Temporary exhibition “Movimiento Espartaco”

This exhibition on the Spartacus Movement is based around a series of works by the artists who were part of it. Without following a chronological order or structure, here we can find examples of the different tendencies, aesthetics and languages that were developed throughout its lifespan and how they were projected beyond it, maintaining certain similarities and recurring themes in each artist’s individual work. In particular, we see this artistic development within the same artist, based on the reiteration of motifs and subjects tackled using a different language.

The exhibition consists of 12 canvases and a pastel, accompanied by examples of graphic work and documentation from the movement itself which places the visitor within the context in which the Spartacus Movement arose and developed.


The beginnings and formation of the Spartacus Movement

In 1957, Ricardo Carpani, Juan Manuel Sánchez and Mario Mollari started holding joint exhibitions with the intention of creating social painting with a revolutionary discourse. A manifesto was written one year later, entitled “Por un arte revolucionario” (For revolutionary art), in which they set out the ideological foundations of the movement, which emerged as a result of the First River Plate Exhibition of Modern Art in Buenos Aires in 1959. The three aforementioned artists were joined in the exhibition by Carlos Sessano and Esperilio Bute. From this moment they became known as the Movimiento Espartaco, translated as the “Spartacus Movement”, in homage to the Spartacus League (a German labour movement of Marxist origin led by Rosa Luxemburg).

At the end of this same year, the photographer Tito Vallacco (present in two early exhibitions by the group) and the Bolivian Raúl Lara (who was involved for just 6 months) joined the movement. Juana Elena Diz and Pascual Di Bianco entered in 1960.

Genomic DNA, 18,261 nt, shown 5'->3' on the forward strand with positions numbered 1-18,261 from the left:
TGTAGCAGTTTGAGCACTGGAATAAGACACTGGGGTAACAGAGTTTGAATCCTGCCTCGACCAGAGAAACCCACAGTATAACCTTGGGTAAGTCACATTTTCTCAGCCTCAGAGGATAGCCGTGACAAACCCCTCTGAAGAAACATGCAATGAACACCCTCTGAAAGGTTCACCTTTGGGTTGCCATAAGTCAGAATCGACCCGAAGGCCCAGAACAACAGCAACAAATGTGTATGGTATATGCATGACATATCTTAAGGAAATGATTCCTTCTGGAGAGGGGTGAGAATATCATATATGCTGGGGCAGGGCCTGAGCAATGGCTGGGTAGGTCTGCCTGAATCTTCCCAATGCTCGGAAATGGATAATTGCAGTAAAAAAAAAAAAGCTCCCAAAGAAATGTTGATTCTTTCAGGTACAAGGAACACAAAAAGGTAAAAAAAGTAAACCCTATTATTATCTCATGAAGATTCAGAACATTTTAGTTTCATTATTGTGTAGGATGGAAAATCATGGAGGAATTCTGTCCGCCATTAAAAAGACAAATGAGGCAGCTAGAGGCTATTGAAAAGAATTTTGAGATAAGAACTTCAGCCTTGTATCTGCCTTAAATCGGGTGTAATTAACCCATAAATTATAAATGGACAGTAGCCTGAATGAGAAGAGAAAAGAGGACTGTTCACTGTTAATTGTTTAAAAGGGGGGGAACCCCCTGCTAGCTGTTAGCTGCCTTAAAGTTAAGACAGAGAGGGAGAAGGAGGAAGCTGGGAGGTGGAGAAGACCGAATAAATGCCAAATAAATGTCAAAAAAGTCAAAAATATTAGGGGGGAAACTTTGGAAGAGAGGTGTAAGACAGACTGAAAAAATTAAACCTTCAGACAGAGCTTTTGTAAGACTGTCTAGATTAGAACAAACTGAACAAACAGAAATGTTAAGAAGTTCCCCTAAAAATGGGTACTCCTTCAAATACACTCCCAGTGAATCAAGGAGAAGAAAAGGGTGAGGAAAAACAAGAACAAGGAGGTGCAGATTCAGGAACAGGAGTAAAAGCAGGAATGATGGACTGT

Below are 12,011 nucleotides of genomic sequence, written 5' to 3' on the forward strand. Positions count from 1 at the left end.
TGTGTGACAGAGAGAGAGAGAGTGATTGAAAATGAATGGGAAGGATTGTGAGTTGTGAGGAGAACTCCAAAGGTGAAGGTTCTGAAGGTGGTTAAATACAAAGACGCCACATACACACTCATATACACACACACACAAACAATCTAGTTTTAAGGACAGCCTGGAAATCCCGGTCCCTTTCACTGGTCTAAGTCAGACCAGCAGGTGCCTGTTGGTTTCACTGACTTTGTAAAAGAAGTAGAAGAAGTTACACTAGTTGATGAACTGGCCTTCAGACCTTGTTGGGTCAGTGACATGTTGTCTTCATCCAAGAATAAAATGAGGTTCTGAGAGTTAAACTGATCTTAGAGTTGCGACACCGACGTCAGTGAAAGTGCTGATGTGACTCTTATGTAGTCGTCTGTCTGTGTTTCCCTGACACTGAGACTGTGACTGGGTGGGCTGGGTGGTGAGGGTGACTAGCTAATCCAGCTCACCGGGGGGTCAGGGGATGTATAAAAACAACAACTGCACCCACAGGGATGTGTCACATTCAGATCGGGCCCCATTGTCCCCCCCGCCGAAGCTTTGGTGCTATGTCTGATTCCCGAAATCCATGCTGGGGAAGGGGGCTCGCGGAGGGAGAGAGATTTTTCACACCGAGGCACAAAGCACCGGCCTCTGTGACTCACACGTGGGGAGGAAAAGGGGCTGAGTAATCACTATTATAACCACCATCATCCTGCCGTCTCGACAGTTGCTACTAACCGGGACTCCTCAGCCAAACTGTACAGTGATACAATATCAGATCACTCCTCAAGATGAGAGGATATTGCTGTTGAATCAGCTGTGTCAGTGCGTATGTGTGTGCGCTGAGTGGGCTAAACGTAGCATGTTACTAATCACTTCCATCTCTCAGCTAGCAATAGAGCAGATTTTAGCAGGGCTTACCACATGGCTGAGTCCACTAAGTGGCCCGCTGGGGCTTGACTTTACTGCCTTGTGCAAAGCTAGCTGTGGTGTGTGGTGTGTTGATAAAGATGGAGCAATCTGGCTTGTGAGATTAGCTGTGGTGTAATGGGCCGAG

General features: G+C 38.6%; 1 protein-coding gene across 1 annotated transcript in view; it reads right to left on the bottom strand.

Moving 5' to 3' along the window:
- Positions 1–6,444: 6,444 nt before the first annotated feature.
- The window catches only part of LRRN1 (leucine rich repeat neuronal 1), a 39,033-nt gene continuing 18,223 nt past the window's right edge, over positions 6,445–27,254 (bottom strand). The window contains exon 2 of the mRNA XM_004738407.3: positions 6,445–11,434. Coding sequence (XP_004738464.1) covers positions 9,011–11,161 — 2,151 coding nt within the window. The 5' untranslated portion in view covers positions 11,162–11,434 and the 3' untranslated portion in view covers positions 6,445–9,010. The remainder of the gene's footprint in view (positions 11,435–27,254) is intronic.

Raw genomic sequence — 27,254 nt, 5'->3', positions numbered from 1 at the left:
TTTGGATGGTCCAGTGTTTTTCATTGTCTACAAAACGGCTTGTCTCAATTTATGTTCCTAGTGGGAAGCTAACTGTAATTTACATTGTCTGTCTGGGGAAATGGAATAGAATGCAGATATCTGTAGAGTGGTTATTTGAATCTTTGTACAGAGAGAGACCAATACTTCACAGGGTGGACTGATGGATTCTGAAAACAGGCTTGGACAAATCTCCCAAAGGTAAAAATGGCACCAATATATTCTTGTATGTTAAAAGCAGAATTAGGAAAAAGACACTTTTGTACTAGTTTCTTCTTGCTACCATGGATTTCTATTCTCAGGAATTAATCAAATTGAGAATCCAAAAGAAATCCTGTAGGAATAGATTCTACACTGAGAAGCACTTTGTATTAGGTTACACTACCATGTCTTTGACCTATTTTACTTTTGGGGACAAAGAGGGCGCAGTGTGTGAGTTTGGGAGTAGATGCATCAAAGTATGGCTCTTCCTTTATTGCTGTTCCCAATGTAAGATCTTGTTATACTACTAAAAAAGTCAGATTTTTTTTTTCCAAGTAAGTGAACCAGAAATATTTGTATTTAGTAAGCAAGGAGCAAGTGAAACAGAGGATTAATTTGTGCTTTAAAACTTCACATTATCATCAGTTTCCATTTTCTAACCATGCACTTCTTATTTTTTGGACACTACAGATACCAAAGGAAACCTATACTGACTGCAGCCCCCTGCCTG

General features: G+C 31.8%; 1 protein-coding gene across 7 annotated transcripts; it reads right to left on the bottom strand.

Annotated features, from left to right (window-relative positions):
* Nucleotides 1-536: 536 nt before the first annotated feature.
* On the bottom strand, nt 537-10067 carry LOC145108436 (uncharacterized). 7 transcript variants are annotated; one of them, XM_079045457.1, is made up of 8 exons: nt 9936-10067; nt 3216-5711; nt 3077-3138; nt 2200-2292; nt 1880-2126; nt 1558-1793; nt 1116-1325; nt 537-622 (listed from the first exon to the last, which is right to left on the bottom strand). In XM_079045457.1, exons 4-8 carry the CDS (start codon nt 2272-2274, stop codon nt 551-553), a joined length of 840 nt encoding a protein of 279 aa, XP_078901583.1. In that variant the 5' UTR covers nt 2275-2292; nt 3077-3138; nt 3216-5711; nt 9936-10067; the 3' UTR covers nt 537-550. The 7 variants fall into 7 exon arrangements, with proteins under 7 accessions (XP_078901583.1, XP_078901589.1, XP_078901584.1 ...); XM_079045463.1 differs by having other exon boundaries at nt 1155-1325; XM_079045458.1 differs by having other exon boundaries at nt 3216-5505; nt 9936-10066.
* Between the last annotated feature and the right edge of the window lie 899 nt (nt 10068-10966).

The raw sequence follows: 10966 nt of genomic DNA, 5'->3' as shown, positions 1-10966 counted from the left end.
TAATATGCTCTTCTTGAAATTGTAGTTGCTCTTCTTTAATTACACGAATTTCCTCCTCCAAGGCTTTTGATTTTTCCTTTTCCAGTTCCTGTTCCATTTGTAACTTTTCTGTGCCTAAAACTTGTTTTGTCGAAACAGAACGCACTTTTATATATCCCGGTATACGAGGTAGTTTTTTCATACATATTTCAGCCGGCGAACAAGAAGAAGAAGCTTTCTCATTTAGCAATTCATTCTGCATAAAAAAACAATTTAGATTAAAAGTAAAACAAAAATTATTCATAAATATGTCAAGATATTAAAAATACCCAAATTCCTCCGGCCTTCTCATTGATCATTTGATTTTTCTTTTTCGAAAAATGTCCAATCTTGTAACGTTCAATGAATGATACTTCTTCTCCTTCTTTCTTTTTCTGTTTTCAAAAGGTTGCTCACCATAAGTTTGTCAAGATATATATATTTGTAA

A living movement

The movement’s history was marked by the comings and goings of its members. It can be clearly divided into two periods: the first, between 1959 and 1961, marked by Carpani leaving the group; and a second stage from 1962 to 1968, when it was dissolved at the initiative of its own members.

Carpani’s departure in particular due to discrepancies in the group’s approaches (more strongly linked to political and trade union militancy), followed by that of Di Bianco, freed the movement from the political burden and the aesthetic of the pamphlet. These were not the only changes in the group’s ranks, however. Bute also left in 1963 (this being a friendly departure as he was moving to Paris) and Franco Venturi, an Italian resident in Argentina, joined two years later.

The movement, which was continuously evolving, was based on Americanist art at the start, moving towards the renewal of the tradition through the assimilation of contemporary avant-garde proposals. They created young art that represented the panorama of their country and the continent as a whole, establishing themselves as an indispensable group in the 1960s.

The activity of the Spartacus Movement was brought to an end in 1968 with the exhibition held at the Witcomb Gallery, in which Bute, Carpani, Di Bianco and Lara were also invited to participate. This dissolution was the result of the advent of new critical approaches in Argentine art, meaning that the position of the Spartacists ceased to be the minority alternative, with its existence as an isolated group no longer making sense.

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